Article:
June 5, 2020
THE INNOVATION ENVIRONMENT: Fintech Digital Wallets
In the US, the mobile payment market increased by just over 40% from 2018 to 2019 (and has been growing rapidly for several years as per the chart below).
Mobile payments are increasingly being used by consumers as comfort levels grow in step with broader acceptance among retailers.
While we still await data for early 2020, we can be sure that, due to the pandemic, the appeal of contactless payments has compressed years of offline-to-online migration into the past several months.
The backbone of mobile payments is the known as the “digital wallet”.
So What is a Digital Wallet?
Simply put, this is a service that allows you to pay for things through a mobile phone app (going further, the most popular apps also have options for currency exchange, bitcoin purchases and stock trading).
It also stores a number of other items a traditional wallet would hold, such as a driver's license, gift cards, tickets for entertainment events, and transportation passes.
Digital wallets are not only easier to use in some cases but are also generally considered to be more secure than a traditional wallet.
Digital wallets have a lot of benefits over a physical wallet:
Rather than digging a card out of a wallet, users can simply hold their smartphone up to a terminal at checkout and go.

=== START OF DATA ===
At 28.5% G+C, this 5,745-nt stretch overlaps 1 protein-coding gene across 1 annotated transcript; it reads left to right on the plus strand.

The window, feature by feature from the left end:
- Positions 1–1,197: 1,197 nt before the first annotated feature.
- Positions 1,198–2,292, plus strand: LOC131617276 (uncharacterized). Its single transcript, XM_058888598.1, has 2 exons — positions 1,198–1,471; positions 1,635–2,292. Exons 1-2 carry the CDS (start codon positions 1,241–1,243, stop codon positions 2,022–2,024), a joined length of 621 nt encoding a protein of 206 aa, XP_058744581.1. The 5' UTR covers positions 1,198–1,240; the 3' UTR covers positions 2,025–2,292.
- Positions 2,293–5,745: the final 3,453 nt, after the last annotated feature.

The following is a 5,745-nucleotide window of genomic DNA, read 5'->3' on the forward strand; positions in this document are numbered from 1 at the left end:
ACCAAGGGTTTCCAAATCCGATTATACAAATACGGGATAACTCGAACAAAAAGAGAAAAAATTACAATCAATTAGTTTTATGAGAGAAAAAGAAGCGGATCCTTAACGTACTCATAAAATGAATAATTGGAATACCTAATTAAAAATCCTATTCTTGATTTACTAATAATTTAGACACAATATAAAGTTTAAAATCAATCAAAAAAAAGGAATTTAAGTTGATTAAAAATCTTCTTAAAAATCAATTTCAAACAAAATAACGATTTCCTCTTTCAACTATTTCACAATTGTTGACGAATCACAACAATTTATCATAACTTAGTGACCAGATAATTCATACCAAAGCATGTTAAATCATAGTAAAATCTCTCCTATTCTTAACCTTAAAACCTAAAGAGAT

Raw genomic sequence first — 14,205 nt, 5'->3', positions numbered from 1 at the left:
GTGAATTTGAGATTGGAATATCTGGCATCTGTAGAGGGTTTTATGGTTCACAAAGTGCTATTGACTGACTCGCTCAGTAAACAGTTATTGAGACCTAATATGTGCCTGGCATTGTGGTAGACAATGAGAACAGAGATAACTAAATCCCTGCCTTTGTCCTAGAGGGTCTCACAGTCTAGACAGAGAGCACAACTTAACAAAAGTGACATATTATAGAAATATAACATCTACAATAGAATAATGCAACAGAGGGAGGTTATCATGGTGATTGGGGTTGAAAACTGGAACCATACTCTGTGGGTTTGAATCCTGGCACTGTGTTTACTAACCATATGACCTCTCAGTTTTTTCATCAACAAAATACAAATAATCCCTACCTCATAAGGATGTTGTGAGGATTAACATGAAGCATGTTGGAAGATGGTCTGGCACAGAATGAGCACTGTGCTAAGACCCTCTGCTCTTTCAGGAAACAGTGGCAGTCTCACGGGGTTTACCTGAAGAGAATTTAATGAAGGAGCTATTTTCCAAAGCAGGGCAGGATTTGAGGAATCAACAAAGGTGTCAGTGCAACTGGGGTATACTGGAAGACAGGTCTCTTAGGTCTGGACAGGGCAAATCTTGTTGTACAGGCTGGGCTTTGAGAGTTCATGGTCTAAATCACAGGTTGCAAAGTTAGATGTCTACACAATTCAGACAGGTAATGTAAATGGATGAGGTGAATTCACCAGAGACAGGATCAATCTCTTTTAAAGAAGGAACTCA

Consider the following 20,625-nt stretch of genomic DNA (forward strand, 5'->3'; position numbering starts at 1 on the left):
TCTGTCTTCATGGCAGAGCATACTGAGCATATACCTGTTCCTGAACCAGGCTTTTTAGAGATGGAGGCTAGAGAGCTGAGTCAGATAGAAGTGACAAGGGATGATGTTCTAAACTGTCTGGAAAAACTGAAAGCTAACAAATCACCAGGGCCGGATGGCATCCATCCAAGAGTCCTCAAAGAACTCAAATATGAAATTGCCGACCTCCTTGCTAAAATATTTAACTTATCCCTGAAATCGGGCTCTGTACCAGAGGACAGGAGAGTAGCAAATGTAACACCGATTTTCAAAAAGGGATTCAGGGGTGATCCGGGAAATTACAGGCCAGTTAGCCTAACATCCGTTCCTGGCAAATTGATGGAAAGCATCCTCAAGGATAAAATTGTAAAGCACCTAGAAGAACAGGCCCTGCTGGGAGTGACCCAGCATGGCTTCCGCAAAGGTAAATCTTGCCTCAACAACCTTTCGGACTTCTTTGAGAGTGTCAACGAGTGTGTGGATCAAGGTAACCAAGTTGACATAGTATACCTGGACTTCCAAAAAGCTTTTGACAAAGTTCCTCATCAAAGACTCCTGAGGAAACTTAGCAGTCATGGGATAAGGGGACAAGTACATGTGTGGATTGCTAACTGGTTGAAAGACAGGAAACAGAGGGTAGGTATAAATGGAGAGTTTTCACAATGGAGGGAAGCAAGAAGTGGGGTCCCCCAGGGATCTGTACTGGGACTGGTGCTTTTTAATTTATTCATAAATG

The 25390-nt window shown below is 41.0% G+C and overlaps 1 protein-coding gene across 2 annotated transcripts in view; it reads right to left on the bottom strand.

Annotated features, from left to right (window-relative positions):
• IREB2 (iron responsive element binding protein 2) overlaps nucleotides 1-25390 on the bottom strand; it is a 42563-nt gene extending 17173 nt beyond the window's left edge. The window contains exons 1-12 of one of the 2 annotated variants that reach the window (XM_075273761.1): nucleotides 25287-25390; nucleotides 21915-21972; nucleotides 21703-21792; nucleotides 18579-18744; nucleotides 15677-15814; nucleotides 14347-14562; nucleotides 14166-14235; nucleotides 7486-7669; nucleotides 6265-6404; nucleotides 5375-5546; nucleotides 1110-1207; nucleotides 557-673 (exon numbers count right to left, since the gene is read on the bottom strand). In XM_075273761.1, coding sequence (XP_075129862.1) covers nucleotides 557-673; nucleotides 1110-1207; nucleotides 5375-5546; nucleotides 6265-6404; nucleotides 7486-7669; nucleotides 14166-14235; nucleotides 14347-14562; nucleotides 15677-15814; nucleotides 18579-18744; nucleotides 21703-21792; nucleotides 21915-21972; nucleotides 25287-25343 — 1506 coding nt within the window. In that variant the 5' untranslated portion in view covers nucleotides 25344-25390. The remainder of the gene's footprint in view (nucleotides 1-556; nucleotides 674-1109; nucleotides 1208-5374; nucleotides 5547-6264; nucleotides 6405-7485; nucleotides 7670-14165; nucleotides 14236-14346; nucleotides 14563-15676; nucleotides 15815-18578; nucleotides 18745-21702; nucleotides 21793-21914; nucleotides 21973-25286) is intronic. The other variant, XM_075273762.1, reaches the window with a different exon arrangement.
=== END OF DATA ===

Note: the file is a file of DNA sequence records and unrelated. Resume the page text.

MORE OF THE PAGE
Online transaction processes are also streamlined.
Most apps allow you to easily organize all of your information in an easy-to-access way, saving time shuffling through a wallet.
Physical wallets can be lost or stolen and it is time consuming and stressful to replace lost cards and ID.
A digital wallet negates these problems.
Even if a phone is stolen, the thief would need to break your password on your phone, then any passwords or biometrics used to protect your digital wallet app.
Who Provides and Profits from Digital Wallets?
Typically, the most popular digital wallet apps have been created by tech companies, not the traditional banks.
For example, the Royal Bank of Scotland recently shut down its digital bank after investing 100 million pounds and only attracting 11,000 users in 6 months (other traditional banks have followed suit).
In contrast, a fintech stock trading start-up Robinhood (a private company) reported a tripling in its year-over-year revenues.
Further, validating the agility of administration and value-add services of fintech companies, the US Treasury turned to them to help facilitate the second tranche of payroll protection loans.
With more innovations in fintech paired with strong mass adoption during the pandemic and broader acceptance in both the digital and physical worlds, we should see continued strong growth in the sector.